[TriLUG] SAN file locking
jackhill at jackhill.us
Fri Dec 16 20:36:41 EST 2011
If you're interested in mounting a filesystem simultaniously on multiple
machines you could look at something like OCFS2 or GFS. Or depending on
what your trying to do something like AFS.
On Fri, 16 Dec 2011, bak wrote:
> SAN storage is not meant to be shared in the way that you describe, at
> the file level. Individual files are not shared in SAN setups, so file
> locking is not a relevant concept.
> Think of SAN as presenting some blocks on a disk somewhere to a server
> such that it believes those blocks are on a directly connected disk of
> an arbitrary size.
> Just like you wouldn't have two PCs connected to the same USB hard drive
> trying to access its blocks at the same time, as a rule, two servers
> won't access the same set of blocks on a SAN pretending to be a disk at
> the same time. Filesystem layout is just too complex to coordinate in
> this way and keep things running at low latencies. (A side effect of
> this is that usually a SAN system can't see 'into' a disk used by a
> server, and wouldn't for example know how many files are in there, how
> full it is, etc. All it sees are blocks.)
> As a rule, a SAN setup will use various kinds of masking to keep hosts
> from seeing blocks that don't "belong" to them in the closet of disk
> drives that makes up a SAN array.
> Now, there are exceptions to the "only one at a time rule", usually made
> for clustered systems. They often have a disk that they share in order
> to coordinate cluster activities. In the case of a Microsoft Exchange
> cluster, or a Solaris cluster, data is not served from there.
> VMWare clusters also share disks, but they have a very specialized
> cluster-aware filesystem that lets them pass the "ownership" of
> individual block ranges back and forth to cluster members as you do
> things like VMotion.
> The use cases you describe are not reasons why you would deploy a SAN.
> Sometimes-access to one or more files at a time is exactly why you use a
> NAS -- let some other system handle the filesystem and serve things out
> as needed, one file at a time.
> SANs are for low-latency, high-throughput situations. In an Oracle or
> OLTP situation, getting to the data fast and crunching through it to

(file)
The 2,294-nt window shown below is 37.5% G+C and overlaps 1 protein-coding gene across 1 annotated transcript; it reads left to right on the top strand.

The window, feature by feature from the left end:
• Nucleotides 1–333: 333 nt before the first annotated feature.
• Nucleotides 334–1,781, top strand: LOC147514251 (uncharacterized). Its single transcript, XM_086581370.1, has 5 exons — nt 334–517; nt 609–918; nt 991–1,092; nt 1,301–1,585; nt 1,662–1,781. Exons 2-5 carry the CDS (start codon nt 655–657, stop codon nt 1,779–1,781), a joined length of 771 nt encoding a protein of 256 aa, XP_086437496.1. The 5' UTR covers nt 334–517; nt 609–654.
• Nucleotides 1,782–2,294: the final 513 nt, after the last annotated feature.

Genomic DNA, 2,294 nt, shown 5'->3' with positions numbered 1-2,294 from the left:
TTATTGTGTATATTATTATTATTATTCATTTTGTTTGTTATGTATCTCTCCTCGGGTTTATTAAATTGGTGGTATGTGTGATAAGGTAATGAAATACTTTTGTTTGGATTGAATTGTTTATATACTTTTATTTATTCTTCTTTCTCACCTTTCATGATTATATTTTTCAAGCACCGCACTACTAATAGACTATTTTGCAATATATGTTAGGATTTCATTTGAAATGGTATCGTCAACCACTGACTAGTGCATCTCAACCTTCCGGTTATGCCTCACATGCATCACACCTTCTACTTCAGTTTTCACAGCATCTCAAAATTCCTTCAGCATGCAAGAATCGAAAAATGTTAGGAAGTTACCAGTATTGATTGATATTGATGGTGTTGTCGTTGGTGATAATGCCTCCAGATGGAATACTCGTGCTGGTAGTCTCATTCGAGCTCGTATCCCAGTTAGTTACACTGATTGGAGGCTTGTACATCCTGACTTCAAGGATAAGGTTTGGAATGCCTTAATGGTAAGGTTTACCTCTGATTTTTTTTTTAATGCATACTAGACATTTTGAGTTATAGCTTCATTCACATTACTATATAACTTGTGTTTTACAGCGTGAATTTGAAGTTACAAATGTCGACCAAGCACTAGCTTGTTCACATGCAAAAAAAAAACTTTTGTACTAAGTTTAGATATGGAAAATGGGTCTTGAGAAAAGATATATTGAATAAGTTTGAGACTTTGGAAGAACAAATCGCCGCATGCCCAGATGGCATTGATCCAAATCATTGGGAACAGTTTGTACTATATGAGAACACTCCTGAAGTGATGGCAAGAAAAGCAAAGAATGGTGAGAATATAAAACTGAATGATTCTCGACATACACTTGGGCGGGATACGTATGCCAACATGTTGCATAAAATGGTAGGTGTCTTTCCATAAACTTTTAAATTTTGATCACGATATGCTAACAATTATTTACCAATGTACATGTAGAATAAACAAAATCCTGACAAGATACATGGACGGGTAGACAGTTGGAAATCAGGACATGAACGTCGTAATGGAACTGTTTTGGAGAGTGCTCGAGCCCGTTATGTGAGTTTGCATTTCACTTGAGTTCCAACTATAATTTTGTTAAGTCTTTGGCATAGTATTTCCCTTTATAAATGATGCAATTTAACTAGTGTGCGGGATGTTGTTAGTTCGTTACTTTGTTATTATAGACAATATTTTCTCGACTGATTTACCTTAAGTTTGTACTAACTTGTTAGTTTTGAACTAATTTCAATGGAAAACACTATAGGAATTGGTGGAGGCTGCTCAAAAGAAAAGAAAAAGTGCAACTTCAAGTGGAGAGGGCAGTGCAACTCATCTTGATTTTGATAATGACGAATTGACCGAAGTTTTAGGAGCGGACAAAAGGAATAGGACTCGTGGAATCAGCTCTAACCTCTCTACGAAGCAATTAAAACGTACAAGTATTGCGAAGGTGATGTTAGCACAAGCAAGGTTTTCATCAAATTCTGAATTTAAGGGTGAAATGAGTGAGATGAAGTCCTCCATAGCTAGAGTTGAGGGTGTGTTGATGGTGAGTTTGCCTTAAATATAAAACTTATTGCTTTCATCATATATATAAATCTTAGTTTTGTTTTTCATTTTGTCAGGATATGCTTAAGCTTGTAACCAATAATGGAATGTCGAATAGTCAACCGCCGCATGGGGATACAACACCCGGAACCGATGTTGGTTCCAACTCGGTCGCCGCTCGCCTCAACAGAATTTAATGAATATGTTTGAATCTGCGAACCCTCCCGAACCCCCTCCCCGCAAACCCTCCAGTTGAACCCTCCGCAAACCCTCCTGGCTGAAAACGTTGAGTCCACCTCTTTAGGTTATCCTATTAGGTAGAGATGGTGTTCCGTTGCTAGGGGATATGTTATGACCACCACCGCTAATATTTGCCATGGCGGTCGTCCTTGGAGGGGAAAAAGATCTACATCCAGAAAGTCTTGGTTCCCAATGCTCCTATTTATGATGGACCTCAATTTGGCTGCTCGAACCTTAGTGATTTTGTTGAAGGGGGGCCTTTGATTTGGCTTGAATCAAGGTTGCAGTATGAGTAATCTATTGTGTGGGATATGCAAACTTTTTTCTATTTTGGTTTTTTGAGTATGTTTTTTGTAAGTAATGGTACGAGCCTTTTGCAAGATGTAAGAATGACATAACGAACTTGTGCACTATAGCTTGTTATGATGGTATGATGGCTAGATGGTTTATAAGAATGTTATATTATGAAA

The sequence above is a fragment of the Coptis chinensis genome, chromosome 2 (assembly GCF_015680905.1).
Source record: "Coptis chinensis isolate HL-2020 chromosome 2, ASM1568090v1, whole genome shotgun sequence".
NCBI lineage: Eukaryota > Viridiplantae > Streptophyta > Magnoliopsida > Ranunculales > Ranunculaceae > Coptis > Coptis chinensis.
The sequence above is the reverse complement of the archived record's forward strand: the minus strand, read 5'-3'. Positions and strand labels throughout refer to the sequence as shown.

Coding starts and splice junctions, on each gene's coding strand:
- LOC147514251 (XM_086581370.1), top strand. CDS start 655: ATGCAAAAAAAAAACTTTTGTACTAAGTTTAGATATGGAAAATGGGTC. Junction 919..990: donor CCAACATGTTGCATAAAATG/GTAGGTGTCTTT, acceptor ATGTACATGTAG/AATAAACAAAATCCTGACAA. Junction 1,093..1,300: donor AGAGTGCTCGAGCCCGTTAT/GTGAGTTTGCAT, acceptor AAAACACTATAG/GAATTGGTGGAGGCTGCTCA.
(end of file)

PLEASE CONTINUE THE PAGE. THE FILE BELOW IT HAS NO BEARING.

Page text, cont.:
> return a result is the goal, so fast access to a relatively small
> working set is necessary. Contrast this with a NAS situation, where you
> might have a music file that gets read slowly every day or two.
> Another traditional place for SAN are things like Exchange where
> everyone has to talk to one or two relatively beefy servers to begin
> with, so you don't need a whole farm of them sharing files.
> Although you can run VMWare over NFS these days, often SANs are deployed
> to run ESX clusters, because you want your VM guests to have fast,
> low-latency access to their virtual disks so that they don't bog down
> waiting for I/O, and because a shared storage backend enables all kinds
> of nifty VMWare magic.
> SAN is all about 'limited space, one server at a time, but very fast' --
> databases, virtual disks... whereas NAS is about monster buckets of data
> that are used more rarely -- home directories, pictures.
> On 12/16/11 7:42 PM, Joseph Mack NA3T wrote:
>> I haven't setup a SAN so don't know how people handle file locking. The
>> problem is that any host on the SAN network can in principle access a
>> file. Here's the only thing I've found about SAN file locking, a
>> metadata broker
>> I assume the SAN file locking problem is the same as for other shared
>> file systems eg. for multiple hosts mounting disks via NFS.
>> This wiki page
>> shows that some implementations of NFS have file locking and
>> some don't.
>> Is everyone just mounting /usr (ro) and sharing that, while mounting
>> home directories (rw) expecting the user to handle the exclusive writing
>> manually? In this case there is no real sharing. If there's no real
>> sharing, what are SANs being used for? - stupendously large amounts of
>> home directories (eg cloud storage of pictures, music, movies)? What
>> about all this data storage we're always hearing about that is storing
>> more data than all the National Geographics in dusty boxes in people's
>> creeking attics - is this all (ro) to make webpages etc?
>> How are large companies managing their inventories, production reports,
>> financial statements, stocks, puts/calls? How does Apple, GM,
>> Goldman-Sachs store their data and handle filelocking. I assume they're
>> all on SANs. Is the data all handled by the database (Oracle?) which
>> handles the locking for the user and the user never sees the shared blocks?
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